Which UPS for two server?

Dennis_Helleur at ca1.uscourts.gov Dennis_Helleur at ca1.uscourts.gov
Thu Dec 21 07:32:30 CST 2006

I have both 2200's and 3000's in racks and in most instances have 4 
PowerEdge servers to a 3000 (some are 4 1650s, some a mix of 1650s, 1750s, 
and 2850 or 2950s) and about 2 PowerEdge servers on a 2200 (6450s mostly). 
 I don't think the 3000s are running more than half load in my case and 
the 2200s are at about 75% load.  It all depends on how long you want them 
to run when the power is out.  Less load equals longer run time.

Hope that helps....


Dennis J. Helleur Jr.

Gordon Henderson <gordon at drogon.net> 
Sent by: linux-poweredge-bounces at dell.com
12/21/2006 04:56 AM

Alessandro FAGLIA <a.faglia at farmol.it>
linux-poweredge at lists.us.dell.com
Re: Which UPS for two server?

On Thu, 21 Dec 2006, Alessandro FAGLIA wrote:

> My question is: which is the best (in terms of available power)
> rack-mounting UPS that I can buy to serve these two babies?
> If the total power is 1420W, I could go for the APC Smart-UPS 3000i,
> 2700 watt (probably the APC Smart-UPS 2200i, 1600 watt is enough, but
> the load will be tight to 100%). What about the current spike I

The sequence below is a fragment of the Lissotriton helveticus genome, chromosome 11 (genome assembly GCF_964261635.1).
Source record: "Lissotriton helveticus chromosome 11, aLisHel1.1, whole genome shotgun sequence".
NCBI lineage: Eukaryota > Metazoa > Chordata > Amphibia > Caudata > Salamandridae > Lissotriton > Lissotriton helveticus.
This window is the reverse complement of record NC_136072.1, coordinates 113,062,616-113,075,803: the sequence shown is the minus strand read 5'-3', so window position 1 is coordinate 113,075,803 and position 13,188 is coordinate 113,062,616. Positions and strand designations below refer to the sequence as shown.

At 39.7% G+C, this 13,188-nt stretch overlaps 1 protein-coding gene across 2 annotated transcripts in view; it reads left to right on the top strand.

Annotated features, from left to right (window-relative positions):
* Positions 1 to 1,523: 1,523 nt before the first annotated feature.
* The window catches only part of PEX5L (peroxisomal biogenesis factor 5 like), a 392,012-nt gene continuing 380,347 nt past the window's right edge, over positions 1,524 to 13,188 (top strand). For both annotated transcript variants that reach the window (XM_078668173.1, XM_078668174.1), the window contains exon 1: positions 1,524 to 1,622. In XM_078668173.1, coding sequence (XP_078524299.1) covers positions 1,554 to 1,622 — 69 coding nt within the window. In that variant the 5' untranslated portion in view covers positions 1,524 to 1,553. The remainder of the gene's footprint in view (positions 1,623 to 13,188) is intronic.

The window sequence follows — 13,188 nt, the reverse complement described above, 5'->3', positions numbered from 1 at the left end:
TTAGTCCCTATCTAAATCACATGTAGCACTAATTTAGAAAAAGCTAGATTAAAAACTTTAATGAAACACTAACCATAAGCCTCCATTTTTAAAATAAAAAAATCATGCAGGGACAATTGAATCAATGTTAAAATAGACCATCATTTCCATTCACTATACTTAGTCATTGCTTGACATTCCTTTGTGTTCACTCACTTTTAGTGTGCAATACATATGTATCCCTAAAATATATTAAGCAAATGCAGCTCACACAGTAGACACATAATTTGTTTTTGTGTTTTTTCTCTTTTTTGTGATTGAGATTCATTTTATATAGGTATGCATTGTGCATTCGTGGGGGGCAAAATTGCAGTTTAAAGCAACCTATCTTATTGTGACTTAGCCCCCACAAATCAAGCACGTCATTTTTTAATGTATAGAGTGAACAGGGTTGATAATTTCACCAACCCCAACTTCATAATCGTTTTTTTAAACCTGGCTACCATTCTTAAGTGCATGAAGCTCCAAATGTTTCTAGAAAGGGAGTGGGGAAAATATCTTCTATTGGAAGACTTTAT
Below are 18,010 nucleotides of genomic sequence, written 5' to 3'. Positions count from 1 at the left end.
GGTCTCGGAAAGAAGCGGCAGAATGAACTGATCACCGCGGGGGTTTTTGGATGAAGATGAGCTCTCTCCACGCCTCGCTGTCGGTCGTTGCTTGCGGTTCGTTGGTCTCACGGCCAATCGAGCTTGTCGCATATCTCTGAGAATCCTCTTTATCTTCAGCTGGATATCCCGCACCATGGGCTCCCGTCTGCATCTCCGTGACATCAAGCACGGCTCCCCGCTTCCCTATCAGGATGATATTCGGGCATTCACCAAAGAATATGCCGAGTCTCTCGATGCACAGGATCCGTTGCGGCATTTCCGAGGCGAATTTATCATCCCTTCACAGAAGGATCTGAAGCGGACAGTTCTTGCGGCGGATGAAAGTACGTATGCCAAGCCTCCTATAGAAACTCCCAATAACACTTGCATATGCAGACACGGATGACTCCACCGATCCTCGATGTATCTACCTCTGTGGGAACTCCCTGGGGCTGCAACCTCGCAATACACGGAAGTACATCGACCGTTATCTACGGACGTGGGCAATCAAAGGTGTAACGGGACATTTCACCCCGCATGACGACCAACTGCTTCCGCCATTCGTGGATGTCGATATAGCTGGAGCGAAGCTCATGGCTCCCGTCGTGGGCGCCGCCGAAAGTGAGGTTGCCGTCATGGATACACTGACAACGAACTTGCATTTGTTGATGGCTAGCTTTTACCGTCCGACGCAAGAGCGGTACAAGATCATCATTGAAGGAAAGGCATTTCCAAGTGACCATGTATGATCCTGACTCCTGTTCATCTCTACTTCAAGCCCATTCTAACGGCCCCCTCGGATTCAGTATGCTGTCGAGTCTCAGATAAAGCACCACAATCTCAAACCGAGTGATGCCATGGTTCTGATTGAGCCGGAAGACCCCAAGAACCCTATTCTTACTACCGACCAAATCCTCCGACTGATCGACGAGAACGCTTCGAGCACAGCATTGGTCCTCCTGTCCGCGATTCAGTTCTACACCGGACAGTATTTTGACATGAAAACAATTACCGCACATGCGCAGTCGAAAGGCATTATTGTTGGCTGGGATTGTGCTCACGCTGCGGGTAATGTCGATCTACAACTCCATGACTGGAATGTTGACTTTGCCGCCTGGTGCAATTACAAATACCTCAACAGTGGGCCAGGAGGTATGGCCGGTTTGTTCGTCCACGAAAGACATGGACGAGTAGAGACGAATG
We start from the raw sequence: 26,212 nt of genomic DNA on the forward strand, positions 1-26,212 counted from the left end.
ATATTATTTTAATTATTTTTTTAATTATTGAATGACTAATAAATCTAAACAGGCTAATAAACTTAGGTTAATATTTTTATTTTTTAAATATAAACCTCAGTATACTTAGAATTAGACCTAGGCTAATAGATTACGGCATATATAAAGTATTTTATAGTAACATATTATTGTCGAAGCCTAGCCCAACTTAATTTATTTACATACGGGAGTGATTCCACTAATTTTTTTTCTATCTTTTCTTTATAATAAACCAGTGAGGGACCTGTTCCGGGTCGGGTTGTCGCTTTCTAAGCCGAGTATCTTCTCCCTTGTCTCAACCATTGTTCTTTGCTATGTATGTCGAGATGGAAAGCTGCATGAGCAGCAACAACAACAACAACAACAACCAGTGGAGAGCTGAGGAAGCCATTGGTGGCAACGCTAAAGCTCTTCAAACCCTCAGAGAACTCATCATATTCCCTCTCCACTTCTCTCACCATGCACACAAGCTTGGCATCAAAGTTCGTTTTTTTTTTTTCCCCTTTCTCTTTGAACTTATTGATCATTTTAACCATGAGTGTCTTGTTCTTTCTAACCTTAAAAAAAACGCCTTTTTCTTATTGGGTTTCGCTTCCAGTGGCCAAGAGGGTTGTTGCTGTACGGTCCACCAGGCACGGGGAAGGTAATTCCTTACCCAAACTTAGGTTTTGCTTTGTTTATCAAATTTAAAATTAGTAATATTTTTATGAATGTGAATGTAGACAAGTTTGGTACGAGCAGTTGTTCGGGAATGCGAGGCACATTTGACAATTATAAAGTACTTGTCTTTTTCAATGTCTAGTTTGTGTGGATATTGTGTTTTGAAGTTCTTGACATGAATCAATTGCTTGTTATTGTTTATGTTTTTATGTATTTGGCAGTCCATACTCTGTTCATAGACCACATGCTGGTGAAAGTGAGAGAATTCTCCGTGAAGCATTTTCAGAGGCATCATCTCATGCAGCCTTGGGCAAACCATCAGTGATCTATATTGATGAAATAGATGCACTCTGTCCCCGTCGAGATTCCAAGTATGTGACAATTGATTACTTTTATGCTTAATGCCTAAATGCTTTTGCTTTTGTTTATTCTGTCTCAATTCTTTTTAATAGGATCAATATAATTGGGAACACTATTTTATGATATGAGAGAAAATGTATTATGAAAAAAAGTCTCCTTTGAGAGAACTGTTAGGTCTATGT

> mentioned before?

The general rule I've found to hold true for APC units (without extended 
range batteries) is that they'll last 15 minutes on half load and 5 
minutes on full load. (it's more or less linear when the load is half or 
less) This seems to approximate for other UPSs too - eg. I use MGE units 
in my office and they work out at about the same.

So I'd go for the 3000i if you can afford it, but it all depends on what 
it is that you're trying to protect against, and only you'll have that 
knowledge - is the power company in your area generally reliable, or not? 
Do you get "brown-outs" when too many people turn something on (eg. 
heaters or AC units) and the power company takes a few seconds to respond, 

and so on. Where I am (UK) the power is generally reliable, but when it 
goes out, it tends to stay out for a longer time than my UPSs can manage 

Also remember that watts != VA. (but I think you know this from the 
paragraph above) UPSs quote VA because it's a higher number, so looks 
better on the sales sheet. The actual conversion factor from W to VA 
varies, depending on the type of load. For purely resistive loads (lights, 

heaters) then it's 1:1 but for things with weird switching PSUs (like 
computers) it's less.

You'll also find that the servers use a lot less electrickery than quoted 
- they might peak at that during start-up, but Dell (and most 
manufacturers) want to quote worst-case figures. (in one place, I have 2 x 

2950's on an APC 2200 unit and it only just registers 1/5 of total load)


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